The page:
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Gilead presents data from Nonalcoholic Steatohepatitis development program
- Phase 2 Data Presented on Investigational FXR Agonist GS-9674 in NASH
- Enrollment Complete in Phase 2 ATLAS Combination Trial of Three Investigational Therapies Targeting Distinct Mechanisms of the Disease
Gilead Sciences, Inc. announced new data from the company’s clinical development program for advanced fibrosis due to nonalcoholic steatohepatitis (NASH). Data presented support the ongoing development of the company’s investigational compounds, evaluate the utility of noninvasive tests for the identification of patients with advanced fibrosis, and demonstrate the significant burden of disease in affected patients. The data presented across 24 abstracts are being shared at The Liver Meeting® 2018 in San Francisco this week.
Data from a Phase 2 randomized, placebo-controlled trial of the investigational, selective, non-steroidal farnesoid X receptor (FXR) agonist GS-9674 will be presented. In this study, 140 NASH patients were treated with GS-9674 100 mg, GS-9674 30 mg or placebo orally once daily for 24 weeks. A decline of at least 30 percent in hepatic fat measured by magnetic resonance imaging-proton density fat fraction (MRI-PDFF) was observed in 38.9 percent of patients treated with GS-9674 100 mg (p=0.011 vs placebo), 14 percent treated with GS-9674 30 mg (p=0.87), and 12.5 percent with placebo. Improvements in liver biochemistry tests (serum GGT) and markers of reduced bile acid synthesis (serum C4 and bile acids) were observed in the 30 mg and 100 mg arms of GS-9674-treated patients.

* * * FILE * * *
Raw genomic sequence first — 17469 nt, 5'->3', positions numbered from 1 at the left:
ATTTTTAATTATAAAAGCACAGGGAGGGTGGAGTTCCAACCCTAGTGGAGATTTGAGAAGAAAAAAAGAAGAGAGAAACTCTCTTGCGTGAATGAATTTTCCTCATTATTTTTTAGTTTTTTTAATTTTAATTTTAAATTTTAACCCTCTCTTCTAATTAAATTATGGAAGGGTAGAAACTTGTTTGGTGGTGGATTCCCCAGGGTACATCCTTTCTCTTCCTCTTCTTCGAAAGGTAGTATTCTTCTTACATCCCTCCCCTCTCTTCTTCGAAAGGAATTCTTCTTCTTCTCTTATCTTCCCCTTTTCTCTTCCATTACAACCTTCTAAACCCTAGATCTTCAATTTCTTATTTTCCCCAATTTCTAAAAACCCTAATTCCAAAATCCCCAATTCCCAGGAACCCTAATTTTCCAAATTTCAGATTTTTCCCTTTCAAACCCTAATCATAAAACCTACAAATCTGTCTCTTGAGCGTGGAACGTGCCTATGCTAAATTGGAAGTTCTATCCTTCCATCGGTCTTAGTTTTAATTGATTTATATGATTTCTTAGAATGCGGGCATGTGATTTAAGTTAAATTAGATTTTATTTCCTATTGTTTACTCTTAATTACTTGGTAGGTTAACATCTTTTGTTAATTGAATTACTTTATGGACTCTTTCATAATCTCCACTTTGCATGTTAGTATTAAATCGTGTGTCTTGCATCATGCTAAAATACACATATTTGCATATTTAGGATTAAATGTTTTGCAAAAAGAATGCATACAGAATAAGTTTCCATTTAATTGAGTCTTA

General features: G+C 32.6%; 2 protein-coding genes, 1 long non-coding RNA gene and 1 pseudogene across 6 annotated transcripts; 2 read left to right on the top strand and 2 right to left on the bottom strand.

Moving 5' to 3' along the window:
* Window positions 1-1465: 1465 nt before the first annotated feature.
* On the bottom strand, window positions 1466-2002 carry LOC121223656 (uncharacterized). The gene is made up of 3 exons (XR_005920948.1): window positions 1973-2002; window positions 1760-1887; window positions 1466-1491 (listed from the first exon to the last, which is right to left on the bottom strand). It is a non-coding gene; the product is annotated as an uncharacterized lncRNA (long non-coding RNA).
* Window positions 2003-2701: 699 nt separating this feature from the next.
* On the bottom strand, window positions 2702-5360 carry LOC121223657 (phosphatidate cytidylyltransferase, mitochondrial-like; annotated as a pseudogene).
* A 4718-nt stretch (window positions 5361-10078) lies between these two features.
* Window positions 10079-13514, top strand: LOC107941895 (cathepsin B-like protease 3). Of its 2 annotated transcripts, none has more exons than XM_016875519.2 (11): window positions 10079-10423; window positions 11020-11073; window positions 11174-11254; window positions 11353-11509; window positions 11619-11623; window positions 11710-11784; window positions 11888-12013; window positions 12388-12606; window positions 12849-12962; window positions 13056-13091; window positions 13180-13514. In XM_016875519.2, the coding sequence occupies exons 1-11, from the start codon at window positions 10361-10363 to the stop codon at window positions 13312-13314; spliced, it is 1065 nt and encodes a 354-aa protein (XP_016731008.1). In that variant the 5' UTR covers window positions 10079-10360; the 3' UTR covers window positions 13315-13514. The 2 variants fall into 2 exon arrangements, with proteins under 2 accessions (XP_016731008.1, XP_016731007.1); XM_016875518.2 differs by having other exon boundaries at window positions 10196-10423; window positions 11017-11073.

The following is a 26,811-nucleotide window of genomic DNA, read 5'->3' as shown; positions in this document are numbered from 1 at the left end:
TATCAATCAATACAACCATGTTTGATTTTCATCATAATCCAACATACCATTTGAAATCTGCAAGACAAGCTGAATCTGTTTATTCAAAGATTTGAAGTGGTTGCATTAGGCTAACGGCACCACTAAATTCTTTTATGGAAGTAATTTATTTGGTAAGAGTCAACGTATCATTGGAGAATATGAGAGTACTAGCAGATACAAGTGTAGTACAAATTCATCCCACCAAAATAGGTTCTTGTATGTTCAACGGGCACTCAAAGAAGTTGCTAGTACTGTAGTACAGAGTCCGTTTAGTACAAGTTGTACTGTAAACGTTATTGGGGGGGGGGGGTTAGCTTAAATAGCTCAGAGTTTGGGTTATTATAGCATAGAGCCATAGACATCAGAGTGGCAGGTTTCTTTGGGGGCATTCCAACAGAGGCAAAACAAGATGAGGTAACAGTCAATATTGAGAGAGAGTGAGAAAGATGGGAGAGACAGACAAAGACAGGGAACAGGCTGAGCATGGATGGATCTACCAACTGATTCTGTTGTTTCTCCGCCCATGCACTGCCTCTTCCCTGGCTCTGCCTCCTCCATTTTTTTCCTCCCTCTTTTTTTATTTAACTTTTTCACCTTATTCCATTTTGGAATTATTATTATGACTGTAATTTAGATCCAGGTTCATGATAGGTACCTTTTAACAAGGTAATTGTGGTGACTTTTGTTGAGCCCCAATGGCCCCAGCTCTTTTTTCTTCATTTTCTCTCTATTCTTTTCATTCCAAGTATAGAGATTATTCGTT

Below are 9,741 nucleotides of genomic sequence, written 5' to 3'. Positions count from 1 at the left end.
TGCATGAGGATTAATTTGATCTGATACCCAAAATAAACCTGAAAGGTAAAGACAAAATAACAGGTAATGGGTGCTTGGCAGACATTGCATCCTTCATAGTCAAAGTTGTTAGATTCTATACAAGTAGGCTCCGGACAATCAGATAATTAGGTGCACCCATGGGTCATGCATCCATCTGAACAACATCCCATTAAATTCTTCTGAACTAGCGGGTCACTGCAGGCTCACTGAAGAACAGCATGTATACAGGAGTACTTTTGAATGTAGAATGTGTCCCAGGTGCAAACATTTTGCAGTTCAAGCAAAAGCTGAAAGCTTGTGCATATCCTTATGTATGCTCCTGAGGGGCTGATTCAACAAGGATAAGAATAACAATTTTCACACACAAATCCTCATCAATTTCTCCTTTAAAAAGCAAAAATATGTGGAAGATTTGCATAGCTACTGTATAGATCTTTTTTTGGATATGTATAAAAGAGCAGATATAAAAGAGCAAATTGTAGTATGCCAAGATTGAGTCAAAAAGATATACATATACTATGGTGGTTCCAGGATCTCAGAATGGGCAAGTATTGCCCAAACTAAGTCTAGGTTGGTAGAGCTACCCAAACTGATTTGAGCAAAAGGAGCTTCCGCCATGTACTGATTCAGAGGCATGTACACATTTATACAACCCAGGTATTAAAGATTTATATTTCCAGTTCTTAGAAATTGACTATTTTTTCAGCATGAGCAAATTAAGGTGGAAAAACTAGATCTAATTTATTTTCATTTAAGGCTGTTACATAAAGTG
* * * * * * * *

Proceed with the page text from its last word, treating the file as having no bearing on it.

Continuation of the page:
GS-9674 was generally well tolerated; moderate to severe pruritus, or itching, occurred in 14 percent of patients in the GS-9674 100 mg arm compared to four percent in the GS-9674 30 mg and placebo arms. Changes in lipid profile and glycemic parameters did not differ between GS-9674 and placebo-treated patients. The most common adverse events in patients treated with GS-9674 were pruritus, upper respiratory tract infection, headache and fatigue. Treatment was discontinued due to adverse events in one patient treated with GS-9674 100 mg (two percent), five patients treated with GS-9674 30 mg (nine percent), and two patients with placebo (seven percent).
A separate Phase 2 study (ATLAS) is investigating treatment with GS-9674, the investigational apoptosis signal-regulating kinase 1 (ASK-1) inhibitor selonsertib, and the investigational acetyl-CoA carboxylase (ACC) inhibitor GS-0976 alone or in combination, in patients with advanced fibrosis due to NASH. This randomized, double-blind 52-week study will assess improvement in fibrosis without worsening of NASH, adverse events and laboratory abnormalities in approximately 350 patients.
“We believe our development program is well positioned to address the unmet need for effective therapies for people living with advanced fibrosis due to NASH. We are pleased to share that the Phase 2 ATLAS combination trial of experimental GS-9674, selonsertib, and GS-0976 has completed enrollment ahead of schedule,” said John McHutchison, AO, MD, Chief Scientific Officer, Head of Research and Development, Gilead Sciences. “We also continue to support the liver community in the study of noninvasive tests to help overcome the risks and limitations of liver biopsies in the diagnosis of advanced fibrosis due to NASH.”